Here’s where the top-two primary system could actually hurt the Democrats this time around: There are four legitimate challengers for the seat, including Doug Applegate, who is back for a second shot at the title; Sara Jacobs, granddaughter of Qualcomm founder Irwin Jacobs, who has the endorsement of Emily’s List; Paul Kerr, who has the endorsement of Scott Peters (D-52); and Mike Levin, who is touted as the progressive in the race, with the endorsement of Congressman Adam Schiff, the current ranking member of the House Intelligence Committee. All four have raised and spent tons of money. The problem is that with the primary system the way it is, the Democrats might end up diluting the vote to the point where Republicans finish in the top two slots.
On the issues, there’s really not much separating the Democratic field. They all support some version of Medicare for All; equality measures, particularly for women and LGBT community; they all oppose the Republican tax bill and the income inequality it exacerbates; and they all support comprehensive immigration reform and oppose Donald Trump’s border wall.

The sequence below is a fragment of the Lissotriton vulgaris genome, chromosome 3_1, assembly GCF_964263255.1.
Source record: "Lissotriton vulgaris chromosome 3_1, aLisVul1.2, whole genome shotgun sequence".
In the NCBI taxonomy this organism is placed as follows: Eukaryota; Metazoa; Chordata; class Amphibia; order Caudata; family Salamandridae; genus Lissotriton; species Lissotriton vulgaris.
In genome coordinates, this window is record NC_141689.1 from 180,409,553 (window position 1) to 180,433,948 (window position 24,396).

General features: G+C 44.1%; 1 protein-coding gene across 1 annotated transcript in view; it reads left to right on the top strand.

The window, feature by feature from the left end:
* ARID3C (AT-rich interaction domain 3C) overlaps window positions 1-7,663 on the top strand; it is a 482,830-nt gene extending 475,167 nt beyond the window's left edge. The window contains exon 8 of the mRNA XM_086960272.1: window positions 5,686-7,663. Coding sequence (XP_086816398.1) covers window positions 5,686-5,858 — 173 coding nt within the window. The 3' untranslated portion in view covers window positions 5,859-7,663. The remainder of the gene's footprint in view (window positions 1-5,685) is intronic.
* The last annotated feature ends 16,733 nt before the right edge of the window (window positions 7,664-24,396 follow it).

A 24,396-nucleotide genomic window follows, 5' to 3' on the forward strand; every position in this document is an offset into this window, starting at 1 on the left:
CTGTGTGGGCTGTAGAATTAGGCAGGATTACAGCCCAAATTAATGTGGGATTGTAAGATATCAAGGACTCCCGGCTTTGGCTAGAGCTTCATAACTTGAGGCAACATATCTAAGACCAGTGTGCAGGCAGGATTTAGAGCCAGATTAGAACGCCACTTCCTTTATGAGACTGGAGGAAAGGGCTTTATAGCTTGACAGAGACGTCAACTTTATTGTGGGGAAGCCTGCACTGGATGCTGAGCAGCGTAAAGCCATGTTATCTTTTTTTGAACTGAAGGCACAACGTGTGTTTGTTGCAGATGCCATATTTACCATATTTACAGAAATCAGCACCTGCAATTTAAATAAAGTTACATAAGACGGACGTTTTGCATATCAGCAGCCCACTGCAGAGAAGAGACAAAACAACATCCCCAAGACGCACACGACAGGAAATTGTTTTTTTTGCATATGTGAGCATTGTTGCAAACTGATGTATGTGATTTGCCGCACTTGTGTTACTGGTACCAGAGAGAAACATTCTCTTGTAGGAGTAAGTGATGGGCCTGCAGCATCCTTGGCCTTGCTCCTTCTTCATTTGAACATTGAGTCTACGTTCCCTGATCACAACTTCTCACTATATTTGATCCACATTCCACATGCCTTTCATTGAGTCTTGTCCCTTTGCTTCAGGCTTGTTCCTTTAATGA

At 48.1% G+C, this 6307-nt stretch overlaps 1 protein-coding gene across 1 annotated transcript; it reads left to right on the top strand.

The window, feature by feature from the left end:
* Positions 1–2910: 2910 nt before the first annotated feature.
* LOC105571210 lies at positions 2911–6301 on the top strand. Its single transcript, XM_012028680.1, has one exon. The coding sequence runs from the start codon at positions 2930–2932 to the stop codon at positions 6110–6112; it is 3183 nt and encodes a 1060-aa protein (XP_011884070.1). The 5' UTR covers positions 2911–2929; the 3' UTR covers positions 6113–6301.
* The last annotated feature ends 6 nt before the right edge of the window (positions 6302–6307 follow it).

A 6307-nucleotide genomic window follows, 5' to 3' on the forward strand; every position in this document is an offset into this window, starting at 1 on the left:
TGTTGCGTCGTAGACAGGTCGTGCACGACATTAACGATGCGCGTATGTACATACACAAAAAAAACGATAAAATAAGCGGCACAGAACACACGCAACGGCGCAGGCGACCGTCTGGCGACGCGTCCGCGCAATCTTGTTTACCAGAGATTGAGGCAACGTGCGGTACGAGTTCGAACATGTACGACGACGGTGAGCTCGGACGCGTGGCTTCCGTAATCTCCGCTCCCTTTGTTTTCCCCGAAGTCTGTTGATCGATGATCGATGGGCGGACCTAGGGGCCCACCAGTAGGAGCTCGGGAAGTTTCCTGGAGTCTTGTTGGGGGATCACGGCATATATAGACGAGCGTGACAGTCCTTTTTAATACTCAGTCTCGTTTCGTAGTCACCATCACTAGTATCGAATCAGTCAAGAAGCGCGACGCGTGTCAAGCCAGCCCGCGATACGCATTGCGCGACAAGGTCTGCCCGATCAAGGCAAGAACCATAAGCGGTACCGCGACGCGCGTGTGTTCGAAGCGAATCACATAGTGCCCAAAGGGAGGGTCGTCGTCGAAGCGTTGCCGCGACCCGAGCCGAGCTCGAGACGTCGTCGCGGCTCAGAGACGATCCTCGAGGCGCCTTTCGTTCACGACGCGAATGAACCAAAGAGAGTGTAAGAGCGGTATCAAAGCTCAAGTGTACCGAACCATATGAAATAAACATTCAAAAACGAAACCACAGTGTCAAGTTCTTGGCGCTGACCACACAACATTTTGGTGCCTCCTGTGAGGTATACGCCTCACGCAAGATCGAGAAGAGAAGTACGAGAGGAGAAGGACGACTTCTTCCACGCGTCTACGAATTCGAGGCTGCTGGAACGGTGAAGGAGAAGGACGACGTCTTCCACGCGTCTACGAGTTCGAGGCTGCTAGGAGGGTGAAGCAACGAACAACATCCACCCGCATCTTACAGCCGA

Rocky Chavez, the current Assemblyman from Oceanside, is probably the best known of the Republican field. He is a moderate and has represented the area in the state Assembly since 2013. On the issues — like the rest of his Republican counterparts — his website is sparse. He supports increased military funding, tax cuts, and … well, that’s about it. Kristin Gaspar, the current San Diego County Supervisor, supports the border wall, tax cuts, the repeal of “Obamacare” and lowering health care costs (though she gives no hint at how that would be done). Diane Harkey of the Board of Equalization supports the border wall and lowering taxes. Policy positions for the Republicans do not appear to be of great concern.